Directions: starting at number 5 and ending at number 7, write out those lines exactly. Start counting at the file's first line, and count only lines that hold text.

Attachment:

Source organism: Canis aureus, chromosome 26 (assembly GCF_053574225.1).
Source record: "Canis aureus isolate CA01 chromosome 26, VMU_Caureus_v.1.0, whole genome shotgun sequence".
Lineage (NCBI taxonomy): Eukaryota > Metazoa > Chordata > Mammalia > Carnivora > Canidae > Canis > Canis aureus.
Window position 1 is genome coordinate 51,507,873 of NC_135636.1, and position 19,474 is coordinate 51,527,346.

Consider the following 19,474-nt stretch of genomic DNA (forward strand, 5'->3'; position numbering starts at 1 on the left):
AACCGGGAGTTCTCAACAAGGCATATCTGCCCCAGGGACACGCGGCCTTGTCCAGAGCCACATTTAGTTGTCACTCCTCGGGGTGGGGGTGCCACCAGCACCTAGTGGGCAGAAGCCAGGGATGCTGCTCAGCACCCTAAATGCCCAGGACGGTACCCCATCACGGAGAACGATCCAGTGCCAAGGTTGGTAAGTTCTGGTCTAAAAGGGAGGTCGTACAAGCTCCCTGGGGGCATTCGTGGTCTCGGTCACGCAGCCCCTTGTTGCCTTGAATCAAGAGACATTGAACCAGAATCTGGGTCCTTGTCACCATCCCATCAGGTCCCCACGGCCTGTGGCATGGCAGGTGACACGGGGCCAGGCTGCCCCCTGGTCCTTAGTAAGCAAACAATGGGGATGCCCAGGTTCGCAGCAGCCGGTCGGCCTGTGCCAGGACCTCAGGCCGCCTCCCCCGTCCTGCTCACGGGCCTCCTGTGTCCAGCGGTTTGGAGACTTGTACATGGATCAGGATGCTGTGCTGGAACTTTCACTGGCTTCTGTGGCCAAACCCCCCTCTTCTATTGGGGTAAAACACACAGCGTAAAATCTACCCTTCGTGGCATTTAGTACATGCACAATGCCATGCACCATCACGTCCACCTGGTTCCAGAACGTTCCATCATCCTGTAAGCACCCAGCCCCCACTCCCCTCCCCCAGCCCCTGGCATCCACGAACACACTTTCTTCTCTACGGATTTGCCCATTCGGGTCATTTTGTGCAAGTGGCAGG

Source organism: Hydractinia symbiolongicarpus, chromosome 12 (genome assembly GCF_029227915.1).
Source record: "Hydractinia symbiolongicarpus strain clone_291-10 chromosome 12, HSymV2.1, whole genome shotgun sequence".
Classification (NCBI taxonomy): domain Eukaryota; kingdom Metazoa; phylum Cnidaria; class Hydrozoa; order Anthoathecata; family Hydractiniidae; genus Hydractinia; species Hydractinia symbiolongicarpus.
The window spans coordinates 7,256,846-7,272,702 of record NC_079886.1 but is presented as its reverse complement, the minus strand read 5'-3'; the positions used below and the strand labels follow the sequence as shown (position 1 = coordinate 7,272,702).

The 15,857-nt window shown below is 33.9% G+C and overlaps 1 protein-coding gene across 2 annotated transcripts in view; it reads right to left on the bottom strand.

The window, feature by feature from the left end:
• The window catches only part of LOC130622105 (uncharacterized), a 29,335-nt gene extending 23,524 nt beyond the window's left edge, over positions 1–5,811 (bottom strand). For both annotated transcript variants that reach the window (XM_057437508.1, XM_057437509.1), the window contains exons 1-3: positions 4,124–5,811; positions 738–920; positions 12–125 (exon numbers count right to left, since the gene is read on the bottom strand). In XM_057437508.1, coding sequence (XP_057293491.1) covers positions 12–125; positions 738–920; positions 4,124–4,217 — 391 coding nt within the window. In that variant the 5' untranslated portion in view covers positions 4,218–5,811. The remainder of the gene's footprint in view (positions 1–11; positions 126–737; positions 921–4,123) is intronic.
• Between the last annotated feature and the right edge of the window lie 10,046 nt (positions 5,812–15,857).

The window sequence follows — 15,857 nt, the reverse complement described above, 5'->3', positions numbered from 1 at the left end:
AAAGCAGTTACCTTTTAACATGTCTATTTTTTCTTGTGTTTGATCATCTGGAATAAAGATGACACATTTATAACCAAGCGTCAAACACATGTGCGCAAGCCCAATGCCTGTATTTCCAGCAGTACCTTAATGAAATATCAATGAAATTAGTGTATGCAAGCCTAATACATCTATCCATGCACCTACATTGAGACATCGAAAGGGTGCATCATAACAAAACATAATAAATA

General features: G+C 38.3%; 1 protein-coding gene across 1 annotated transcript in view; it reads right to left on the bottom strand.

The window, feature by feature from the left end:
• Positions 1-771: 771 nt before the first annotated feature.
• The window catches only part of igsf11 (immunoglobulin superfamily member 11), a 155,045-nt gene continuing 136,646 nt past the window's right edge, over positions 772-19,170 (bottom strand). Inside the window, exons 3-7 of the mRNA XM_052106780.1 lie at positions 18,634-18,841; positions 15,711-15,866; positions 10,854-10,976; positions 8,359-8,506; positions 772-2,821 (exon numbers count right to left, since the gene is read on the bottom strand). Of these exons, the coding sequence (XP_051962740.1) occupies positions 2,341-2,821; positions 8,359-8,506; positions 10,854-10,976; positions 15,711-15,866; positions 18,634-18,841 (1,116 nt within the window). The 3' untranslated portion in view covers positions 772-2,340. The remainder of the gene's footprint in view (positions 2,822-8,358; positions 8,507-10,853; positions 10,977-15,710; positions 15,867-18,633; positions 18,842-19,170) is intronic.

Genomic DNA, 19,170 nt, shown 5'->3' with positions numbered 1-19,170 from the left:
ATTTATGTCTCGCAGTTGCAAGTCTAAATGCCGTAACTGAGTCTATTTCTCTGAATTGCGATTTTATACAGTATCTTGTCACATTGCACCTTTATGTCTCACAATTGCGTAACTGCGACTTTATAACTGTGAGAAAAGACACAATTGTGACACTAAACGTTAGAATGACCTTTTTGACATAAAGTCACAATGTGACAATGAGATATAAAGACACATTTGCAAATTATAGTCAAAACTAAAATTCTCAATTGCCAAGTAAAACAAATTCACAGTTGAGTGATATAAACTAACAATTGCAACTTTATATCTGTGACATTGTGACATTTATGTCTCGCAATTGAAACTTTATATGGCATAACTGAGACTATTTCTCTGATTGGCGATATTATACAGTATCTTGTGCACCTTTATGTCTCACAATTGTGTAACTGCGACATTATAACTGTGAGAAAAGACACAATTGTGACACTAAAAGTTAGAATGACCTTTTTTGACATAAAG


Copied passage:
Consider the following 19,474-nt stretch of genomic DNA (forward strand, 5'->3'; position numbering starts at 1 on the left):
AACCGGGAGTTCTCAACAAGGCATATCTGCCCCAGGGACACGCGGCCTTGTCCAGAGCCACATTTAGTTGTCACTCCTCGGGGTGGGGGTGCCACCAGCACCTAGTGGGCAGAAGCCAGGGATGCTGCTCAGCACCCTAAATGCCCAGGACGGTACCCCATCACGGAGAACGATCCAGTGCCAAGGTTGGTAAGTTCTGGTCTAAAAGGGAGGTCGTACAAGCTCCCTGGGGGCATTCGTGGTCTCGGTCACGCAGCCCCTTGTTGCCTTGAATCAAGAGACATTGAACCAGAATCTGGGTCCTTGTCACCATCCCATCAGGTCCCCACGGCCTGTGGCATGGCAGGTGACACGGGGCCAGGCTGCCCCCTGGTCCTTAGTAAGCAAACAATGGGGATGCCCAGGTTCGCAGCAGCCGGTCGGCCTGTGCCAGGACCTCAGGCCGCCTCCCCCGTCCTGCTCACGGGCCTCCTGTGTCCAGCGGTTTGGAGACTTGTACATGGATCAGGATGCTGTGCTGGAACTTTCACTGGCTTCTGTGGCCAAACCCCCCTCTTCTATTGGGGTAAAACACACAGCGTAAAATCTACCCTTCGTGGCATTTAGTACATGCACAATGCCATGCACCATCACGTCCACCTGGTTCCAGAACGTTCCATCATCCTGTAAGCACCCAGCCCCCACTCCCCTCCCCCAGCCCCTGGCATCCACGAACACACTTTCTTCTCTACGGATTTGCCCATTCGGGTCATTTTGTGCAAGTGGCAGG

Source organism: Hydractinia symbiolongicarpus, chromosome 12 (genome assembly GCF_029227915.1).